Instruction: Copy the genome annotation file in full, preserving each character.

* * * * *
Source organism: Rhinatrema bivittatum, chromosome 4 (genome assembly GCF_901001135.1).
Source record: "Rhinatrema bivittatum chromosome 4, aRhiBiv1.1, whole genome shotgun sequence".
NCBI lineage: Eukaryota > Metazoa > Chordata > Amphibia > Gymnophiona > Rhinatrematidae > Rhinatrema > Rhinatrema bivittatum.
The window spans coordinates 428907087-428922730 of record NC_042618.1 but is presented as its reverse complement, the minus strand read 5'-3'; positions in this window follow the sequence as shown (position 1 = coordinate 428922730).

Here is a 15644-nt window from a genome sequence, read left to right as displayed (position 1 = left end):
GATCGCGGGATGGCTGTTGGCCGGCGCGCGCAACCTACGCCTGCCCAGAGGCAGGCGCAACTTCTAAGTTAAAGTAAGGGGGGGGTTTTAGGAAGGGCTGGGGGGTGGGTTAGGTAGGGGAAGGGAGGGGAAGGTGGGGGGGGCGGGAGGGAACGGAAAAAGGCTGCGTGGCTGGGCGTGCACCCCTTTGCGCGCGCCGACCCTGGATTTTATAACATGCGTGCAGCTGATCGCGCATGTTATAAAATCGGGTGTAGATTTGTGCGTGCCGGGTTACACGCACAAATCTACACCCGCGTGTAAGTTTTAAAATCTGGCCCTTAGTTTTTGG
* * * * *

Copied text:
Source organism: Rhinatrema bivittatum, chromosome 4 (genome assembly GCF_901001135.1).
Source record: "Rhinatrema bivittatum chromosome 4, aRhiBiv1.1, whole genome shotgun sequence".
NCBI lineage: Eukaryota > Metazoa > Chordata > Amphibia > Gymnophiona > Rhinatrematidae > Rhinatrema > Rhinatrema bivittatum.
The window spans coordinates 428907087-428922730 of record NC_042618.1 but is presented as its reverse complement, the minus strand read 5'-3'; positions in this window follow the sequence as shown (position 1 = coordinate 428922730).

Here is a 15644-nt window from a genome sequence, read left to right as displayed (position 1 = left end):
GATCGCGGGATGGCTGTTGGCCGGCGCGCGCAACCTACGCCTGCCCAGAGGCAGGCGCAACTTCTAAGTTAAAGTAAGGGGGGGGTTTTAGGAAGGGCTGGGGGGTGGGTTAGGTAGGGGAAGGGAGGGGAAGGTGGGGGGGGCGGGAGGGAACGGAAAAAGGCTGCGTGGCTGGGCGTGCACCCCTTTGCGCGCGCCGACCCTGGATTTTATAACATGCGTGCAGCTGATCGCGCATGTTATAAAATCGGGTGTAGATTTGTGCGTGCCGGGTTACACGCACAAATCTACACCCGCGTGTAAGTTTTAAAATCTGGCCCTTAGTTTTTGG